<%@ Language=VBScript %> <%response.buffer = TRUE%> Cultural Evolution in Post-industrial Civilization
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Cultural Evolution in Post-industrial Civilization

We’re at a crossroads, and this has nothing to do with the fact that Bush is President. We are at a point as a relatively free society with nothing left to rebel against that hasn’t been rebelled against by previous generations. Corporate greed, environmental catastrophe and even The Backstreet Boys are old hat. Could a lack of rebellion mean that our culture is truly becoming a melting pot where rock stars are computer programers and visa versa.

by Drew Jaya

June.22nd.2001

One particularly relaxed evening, while channel surfing I became particularly engrossed in VH1’s myriad of pop music history programming covering the top 25 feuds in pop history and things about sex and rock 'n' roll, blah, blah blah. What was interesting was how these old pop or rock icons of the past reflected on their exploits of their younger more formative years. Fee Waybill, of legendary band The Tubes for example, talked about how in the early '70s doing shows in bondage gear or with an entire audience showing up naked to shows was considered shocking but now it’s passé.

This reminded me of all the great pop rebellion moments from rock and roll ala Chuck Berry and Elvis Presley to punk rock and performance art. Back in the days of our parents and grandparents, it was fresh, new, and exciting. Nothing had come before and nothing as has come since. The Beatles, Andy Warhol, Dadaism, JFK were all unique moments with definable key moments in civilized history that we can collectively remember in modern times. Even the Marquis De Sade is old hat even though most of mainstream Westernized culture still does not easily embrace his work.

But pop culture is for the less enlightened or baser elements of society -- at least that seems to be the case in "intellectual" circles.

As we travel through the Internet age and explosion of all things digital, it looks like the last hope for cultural salvation will be through real convergence. This will not be some hyped Silicon Valley, Wall Street friendly terminology designed to fatten investors’ portfolios but rather a transition from what used to be seen as just the domain (no pun intended) of tech geeks to a true tool for cross-cultural empowerment. Rebellion and culture are merging through the unifying force of commodity, speed, and technological change.

The maverick heroes of the future and trailblazers are not going to be Bob Dylan, Warhol, and Sid Vicious, but a strange hybrid of Basquiat, Stephen Hawking, and Mozart via Moby. The leaders of the new age whose kids will idolize the way the masses did Paul, John ,George, and Ringo in the '60s will be people fusing artistic disciplines together so seamlessly they’ll have the sex appeal mere pop icons commanded generations ago.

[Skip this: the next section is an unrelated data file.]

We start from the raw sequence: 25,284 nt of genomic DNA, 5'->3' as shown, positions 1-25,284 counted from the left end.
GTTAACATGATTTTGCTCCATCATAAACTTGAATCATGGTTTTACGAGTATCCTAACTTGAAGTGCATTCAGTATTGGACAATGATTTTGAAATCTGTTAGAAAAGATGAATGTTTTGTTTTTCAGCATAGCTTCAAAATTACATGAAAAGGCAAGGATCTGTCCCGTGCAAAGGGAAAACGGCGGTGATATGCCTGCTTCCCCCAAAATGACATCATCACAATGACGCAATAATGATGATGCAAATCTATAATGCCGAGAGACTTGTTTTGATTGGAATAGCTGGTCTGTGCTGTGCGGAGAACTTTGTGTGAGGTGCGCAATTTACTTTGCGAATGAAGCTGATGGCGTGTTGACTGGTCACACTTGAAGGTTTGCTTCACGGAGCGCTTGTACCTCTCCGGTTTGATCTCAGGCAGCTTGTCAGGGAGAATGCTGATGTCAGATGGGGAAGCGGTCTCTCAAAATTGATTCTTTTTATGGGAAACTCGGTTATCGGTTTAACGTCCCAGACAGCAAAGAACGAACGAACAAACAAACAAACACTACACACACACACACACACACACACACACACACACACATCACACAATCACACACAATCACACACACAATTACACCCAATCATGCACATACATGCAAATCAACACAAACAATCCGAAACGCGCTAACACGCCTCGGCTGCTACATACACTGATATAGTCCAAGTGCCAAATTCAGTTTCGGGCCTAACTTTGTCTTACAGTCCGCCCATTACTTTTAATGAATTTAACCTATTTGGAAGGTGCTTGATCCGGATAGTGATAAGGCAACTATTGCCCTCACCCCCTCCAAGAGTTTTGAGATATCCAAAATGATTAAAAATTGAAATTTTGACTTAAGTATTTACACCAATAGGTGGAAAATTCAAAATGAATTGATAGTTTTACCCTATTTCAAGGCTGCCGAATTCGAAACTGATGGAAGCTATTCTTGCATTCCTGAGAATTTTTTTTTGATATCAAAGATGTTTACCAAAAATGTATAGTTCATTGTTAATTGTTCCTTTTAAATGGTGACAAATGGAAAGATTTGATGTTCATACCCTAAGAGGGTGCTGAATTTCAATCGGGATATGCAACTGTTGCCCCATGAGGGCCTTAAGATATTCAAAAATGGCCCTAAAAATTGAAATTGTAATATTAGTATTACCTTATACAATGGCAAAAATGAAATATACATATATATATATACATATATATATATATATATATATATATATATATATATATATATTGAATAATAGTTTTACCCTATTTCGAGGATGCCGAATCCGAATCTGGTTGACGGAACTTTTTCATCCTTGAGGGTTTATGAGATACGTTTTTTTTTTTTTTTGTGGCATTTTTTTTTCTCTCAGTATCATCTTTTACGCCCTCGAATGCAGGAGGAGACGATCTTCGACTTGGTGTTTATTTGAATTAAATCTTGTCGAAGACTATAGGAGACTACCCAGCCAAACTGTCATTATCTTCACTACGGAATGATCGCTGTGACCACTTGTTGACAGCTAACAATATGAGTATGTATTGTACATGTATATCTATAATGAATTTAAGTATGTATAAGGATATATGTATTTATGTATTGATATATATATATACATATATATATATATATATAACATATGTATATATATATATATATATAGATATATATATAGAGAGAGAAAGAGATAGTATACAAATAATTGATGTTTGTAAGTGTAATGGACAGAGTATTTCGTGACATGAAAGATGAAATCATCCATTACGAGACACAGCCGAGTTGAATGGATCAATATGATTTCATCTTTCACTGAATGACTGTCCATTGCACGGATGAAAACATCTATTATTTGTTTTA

What if Britney Spears invented a vocal technology that encrypted her voice so that no one could sing exactly like her while she was working on those hip dance steps that make her a teen dream? What if a new generation of kids, with Internet technology at their fingertips all of the sudden really did become smarter so that they could realistically, heaven forbid, multi-task? This is happening already and it’s just a matter of time.

This is exactly how cultural evolution is taking place across all spectrums.

Gone are the days when people would limit your professional choices into narrowly defined career paths. Your either a plumber or an electrician, a singer or a waiter. The new cultural icons will truly be cross disciplined professionals. The next Michael Jackson, prince of pop might also happen to be a gifted programmer.

When American society begins to slowly unleash it’s grasp on narrow criteria for cultural profiling, then you might begin to see more of these types of artists flourish in the community. A synthesis of art, science, technology, and universal appeal. No longer just clever, underground anti-heroes’ but part of collective pop and critical culture.

Sure, the "King of Pop" didn’t spend all those countless hours learning Java Script, but dance moves. But whose to set those limitations on the oft described, and sought after Y generation? Maybe the next Steve Jobs or Dean Kamen will really be David Bowie in disguise. It may be too soon to tell, but those geeks who want Christina Aguilera to stop singing, keep the body and dance moves, and be a Stephen Hawking in disguise may one day meet their match.




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